Ministerial visit to boost collaboration with Indonesia

Published 2016-02-18 11:50. Updated 2016-02-18 11:51Denna sida på svenska
Muhammad Nasir, Indonesia's minister of research, technology and education and Maria Masucci, Deputy Vice-Chancellor for International Affairs at KI. Photo: Ulf Sirborn

Muhammad Nasir, Indonesia’s minister of research, technology and education, is paying a visit to Karolinska Institutet today. The minister is in Sweden on a courtesy visit, during which he will sign a letter of intent with the Swedish Department of Education on greater collaboration on research and education.

Accompanying Muhammad Nasir to KI are Indonesia’s ambassador to Sweden and Sweden’s ambassador in Jakarta. Their visit is hosted by Maria Masucci, deputy vice-chancellor for international affairs at KI.

“We see that the scientific world is becoming more and more international, so we’re eager to establish relations with other universities and other countries,” says Ms Masucci. “We hope this will promote mobility, both to and from KI.”

Also taking part in the visit is assistant dean Gunnar Nilsson and two other deans at Karolinska Institutet, Hans-Gustaf Ljunggren and Anders Gustafsson. The visiting delegation will be given a general presentation of KI’s education and research activities.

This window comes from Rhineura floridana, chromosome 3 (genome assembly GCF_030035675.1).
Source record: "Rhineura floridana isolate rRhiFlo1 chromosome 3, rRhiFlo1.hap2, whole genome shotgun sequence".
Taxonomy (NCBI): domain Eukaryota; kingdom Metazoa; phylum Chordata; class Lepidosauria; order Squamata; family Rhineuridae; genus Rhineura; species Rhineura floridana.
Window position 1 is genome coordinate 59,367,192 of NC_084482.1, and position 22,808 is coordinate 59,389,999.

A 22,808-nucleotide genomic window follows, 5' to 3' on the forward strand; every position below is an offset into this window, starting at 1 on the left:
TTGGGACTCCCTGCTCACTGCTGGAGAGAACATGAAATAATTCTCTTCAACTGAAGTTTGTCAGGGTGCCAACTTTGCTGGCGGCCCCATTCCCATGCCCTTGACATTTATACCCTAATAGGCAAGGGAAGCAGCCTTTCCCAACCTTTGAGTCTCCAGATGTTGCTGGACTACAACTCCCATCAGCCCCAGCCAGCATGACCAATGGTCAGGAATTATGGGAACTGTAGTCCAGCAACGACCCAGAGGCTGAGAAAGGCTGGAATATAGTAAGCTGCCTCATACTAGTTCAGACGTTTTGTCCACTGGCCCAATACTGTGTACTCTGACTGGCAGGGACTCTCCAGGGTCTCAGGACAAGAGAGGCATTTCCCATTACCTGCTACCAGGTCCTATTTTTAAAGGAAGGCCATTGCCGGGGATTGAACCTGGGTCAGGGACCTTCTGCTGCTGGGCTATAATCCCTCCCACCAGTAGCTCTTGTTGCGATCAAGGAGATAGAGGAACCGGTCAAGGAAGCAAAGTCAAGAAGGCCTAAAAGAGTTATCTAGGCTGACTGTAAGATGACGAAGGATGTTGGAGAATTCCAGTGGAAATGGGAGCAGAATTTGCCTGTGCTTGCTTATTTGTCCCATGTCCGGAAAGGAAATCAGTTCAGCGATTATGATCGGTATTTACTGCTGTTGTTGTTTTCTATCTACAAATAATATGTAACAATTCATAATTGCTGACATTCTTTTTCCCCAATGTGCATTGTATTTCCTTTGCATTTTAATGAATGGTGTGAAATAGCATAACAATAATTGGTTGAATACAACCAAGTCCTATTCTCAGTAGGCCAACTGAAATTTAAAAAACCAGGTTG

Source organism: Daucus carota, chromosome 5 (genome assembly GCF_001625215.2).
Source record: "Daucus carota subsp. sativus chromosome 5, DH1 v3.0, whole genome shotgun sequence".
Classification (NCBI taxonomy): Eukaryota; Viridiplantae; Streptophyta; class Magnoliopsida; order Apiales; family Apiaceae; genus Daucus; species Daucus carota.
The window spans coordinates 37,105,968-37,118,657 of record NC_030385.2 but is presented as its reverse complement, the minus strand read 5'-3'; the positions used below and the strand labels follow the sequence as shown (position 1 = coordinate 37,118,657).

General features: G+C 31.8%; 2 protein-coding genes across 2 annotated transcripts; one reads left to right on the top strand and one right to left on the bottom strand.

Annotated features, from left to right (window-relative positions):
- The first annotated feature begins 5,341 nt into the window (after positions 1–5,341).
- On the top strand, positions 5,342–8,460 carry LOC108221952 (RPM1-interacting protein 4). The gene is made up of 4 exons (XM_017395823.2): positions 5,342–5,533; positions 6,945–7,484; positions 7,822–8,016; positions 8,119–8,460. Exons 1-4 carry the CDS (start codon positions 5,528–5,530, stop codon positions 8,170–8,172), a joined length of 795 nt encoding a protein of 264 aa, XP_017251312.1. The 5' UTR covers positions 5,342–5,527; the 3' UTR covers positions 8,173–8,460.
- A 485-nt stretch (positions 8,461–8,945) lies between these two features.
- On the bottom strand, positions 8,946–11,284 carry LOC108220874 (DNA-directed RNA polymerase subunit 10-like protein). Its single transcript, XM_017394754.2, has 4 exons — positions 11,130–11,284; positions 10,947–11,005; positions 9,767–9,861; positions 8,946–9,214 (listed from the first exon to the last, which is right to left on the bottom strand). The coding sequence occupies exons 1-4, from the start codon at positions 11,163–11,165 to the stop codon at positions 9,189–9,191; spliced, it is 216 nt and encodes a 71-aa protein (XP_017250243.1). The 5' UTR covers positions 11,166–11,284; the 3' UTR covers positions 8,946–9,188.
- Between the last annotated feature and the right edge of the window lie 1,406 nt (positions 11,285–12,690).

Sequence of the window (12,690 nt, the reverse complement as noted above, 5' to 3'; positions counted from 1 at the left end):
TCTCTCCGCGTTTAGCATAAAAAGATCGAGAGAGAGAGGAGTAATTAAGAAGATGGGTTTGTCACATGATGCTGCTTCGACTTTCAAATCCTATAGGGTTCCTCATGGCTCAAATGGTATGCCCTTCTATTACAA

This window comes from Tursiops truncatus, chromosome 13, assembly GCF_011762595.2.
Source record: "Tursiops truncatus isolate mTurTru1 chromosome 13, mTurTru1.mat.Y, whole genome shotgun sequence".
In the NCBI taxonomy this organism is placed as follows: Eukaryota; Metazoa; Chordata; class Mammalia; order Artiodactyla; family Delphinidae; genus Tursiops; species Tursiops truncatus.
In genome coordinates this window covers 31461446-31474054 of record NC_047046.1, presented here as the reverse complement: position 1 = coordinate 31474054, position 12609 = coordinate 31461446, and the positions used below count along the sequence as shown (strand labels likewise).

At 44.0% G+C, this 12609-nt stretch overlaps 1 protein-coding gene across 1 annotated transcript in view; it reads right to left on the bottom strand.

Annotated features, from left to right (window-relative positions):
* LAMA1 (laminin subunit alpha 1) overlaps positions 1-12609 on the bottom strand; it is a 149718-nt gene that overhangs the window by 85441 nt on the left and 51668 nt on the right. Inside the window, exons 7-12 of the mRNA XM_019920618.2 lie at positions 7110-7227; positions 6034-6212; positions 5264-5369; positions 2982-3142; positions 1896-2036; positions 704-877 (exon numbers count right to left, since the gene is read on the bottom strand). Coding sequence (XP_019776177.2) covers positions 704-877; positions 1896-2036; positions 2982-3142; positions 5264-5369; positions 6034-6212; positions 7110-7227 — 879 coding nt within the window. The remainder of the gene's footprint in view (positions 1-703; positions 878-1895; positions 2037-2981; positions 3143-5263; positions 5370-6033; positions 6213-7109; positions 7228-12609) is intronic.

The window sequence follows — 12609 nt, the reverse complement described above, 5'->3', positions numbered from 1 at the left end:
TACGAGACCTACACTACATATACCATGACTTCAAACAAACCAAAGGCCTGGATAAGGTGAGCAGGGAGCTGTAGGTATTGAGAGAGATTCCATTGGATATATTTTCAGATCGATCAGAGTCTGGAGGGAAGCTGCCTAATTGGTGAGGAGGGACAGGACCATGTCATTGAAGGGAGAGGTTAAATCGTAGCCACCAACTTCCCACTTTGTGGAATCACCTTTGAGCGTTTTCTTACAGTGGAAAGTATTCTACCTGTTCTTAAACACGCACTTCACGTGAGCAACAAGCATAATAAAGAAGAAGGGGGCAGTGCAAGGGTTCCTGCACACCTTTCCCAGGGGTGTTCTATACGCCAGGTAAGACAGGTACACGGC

A few months ago, Karolinska Institutet entered a partnership with the Indonesia Empowerment Fund for Education (LPDP), and last autumn signed a Memorandum of Understanding, whereby the two parties will examine and develop different forms of collaboration and the LPDP will support Master’s and doctoral students wishing to study at Karolinska Institutet. This year, 45 Indonesian students have applied for KI’s Master’s programme, compared with 16 last year. The KI management hopes that the ministerial visit will eventually help to make this figure rise even further while creating new opportunities for greater collaboration on doctoral education and research.

“Indonesia is South-East Asia’s largest economy and has enjoyed substantial growth this past decade,” says Ms Masucci. “The country also shows considerable interest in international relations to promote development in education and research, especially in the technological and biomedical sectors. This is something we’re delighted to see.”

Text: Lisa Kirsebom

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